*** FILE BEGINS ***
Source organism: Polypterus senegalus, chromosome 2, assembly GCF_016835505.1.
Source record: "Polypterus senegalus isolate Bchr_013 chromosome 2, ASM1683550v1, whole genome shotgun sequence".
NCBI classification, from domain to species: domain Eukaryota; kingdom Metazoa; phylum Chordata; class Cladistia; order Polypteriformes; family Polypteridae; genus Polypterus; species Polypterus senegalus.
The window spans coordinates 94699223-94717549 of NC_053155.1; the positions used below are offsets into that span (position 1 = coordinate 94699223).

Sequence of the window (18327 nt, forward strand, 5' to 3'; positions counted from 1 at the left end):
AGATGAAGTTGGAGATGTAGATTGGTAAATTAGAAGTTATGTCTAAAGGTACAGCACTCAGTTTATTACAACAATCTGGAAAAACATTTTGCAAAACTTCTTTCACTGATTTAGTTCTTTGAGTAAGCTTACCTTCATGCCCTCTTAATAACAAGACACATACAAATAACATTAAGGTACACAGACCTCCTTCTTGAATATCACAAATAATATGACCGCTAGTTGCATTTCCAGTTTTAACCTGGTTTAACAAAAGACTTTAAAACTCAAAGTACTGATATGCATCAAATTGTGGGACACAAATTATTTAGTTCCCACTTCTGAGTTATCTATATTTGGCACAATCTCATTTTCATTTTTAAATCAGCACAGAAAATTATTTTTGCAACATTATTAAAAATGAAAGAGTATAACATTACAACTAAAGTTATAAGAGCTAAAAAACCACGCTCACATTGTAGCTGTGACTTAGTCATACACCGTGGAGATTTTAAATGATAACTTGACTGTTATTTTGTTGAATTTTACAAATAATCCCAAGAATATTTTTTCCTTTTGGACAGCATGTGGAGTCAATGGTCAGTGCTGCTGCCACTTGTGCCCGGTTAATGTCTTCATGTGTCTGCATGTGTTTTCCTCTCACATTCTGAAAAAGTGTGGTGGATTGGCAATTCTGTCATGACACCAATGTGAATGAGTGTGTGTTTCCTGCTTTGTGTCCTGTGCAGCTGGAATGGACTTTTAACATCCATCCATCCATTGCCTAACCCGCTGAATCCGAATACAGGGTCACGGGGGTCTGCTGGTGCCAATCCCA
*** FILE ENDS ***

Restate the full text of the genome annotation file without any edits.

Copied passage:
Source organism: Polypterus senegalus, chromosome 2, assembly GCF_016835505.1.
Source record: "Polypterus senegalus isolate Bchr_013 chromosome 2, ASM1683550v1, whole genome shotgun sequence".
NCBI classification, from domain to species: domain Eukaryota; kingdom Metazoa; phylum Chordata; class Cladistia; order Polypteriformes; family Polypteridae; genus Polypterus; species Polypterus senegalus.
The window spans coordinates 94699223-94717549 of NC_053155.1; the positions used below are offsets into that span (position 1 = coordinate 94699223).

Sequence of the window (18327 nt, forward strand, 5' to 3'; positions counted from 1 at the left end):
AGATGAAGTTGGAGATGTAGATTGGTAAATTAGAAGTTATGTCTAAAGGTACAGCACTCAGTTTATTACAACAATCTGGAAAAACATTTTGCAAAACTTCTTTCACTGATTTAGTTCTTTGAGTAAGCTTACCTTCATGCCCTCTTAATAACAAGACACATACAAATAACATTAAGGTACACAGACCTCCTTCTTGAATATCACAAATAATATGACCGCTAGTTGCATTTCCAGTTTTAACCTGGTTTAACAAAAGACTTTAAAACTCAAAGTACTGATATGCATCAAATTGTGGGACACAAATTATTTAGTTCCCACTTCTGAGTTATCTATATTTGGCACAATCTCATTTTCATTTTTAAATCAGCACAGAAAATTATTTTTGCAACATTATTAAAAATGAAAGAGTATAACATTACAACTAAAGTTATAAGAGCTAAAAAACCACGCTCACATTGTAGCTGTGACTTAGTCATACACCGTGGAGATTTTAAATGATAACTTGACTGTTATTTTGTTGAATTTTACAAATAATCCCAAGAATATTTTTTCCTTTTGGACAGCATGTGGAGTCAATGGTCAGTGCTGCTGCCACTTGTGCCCGGTTAATGTCTTCATGTGTCTGCATGTGTTTTCCTCTCACATTCTGAAAAAGTGTGGTGGATTGGCAATTCTGTCATGACACCAATGTGAATGAGTGTGTGTTTCCTGCTTTGTGTCCTGTGCAGCTGGAATGGACTTTTAACATCCATCCATCCATTGCCTAACCCGCTGAATCCGAATACAGGGTCACGGGGGTCTGCTGGTGCCAATCCCA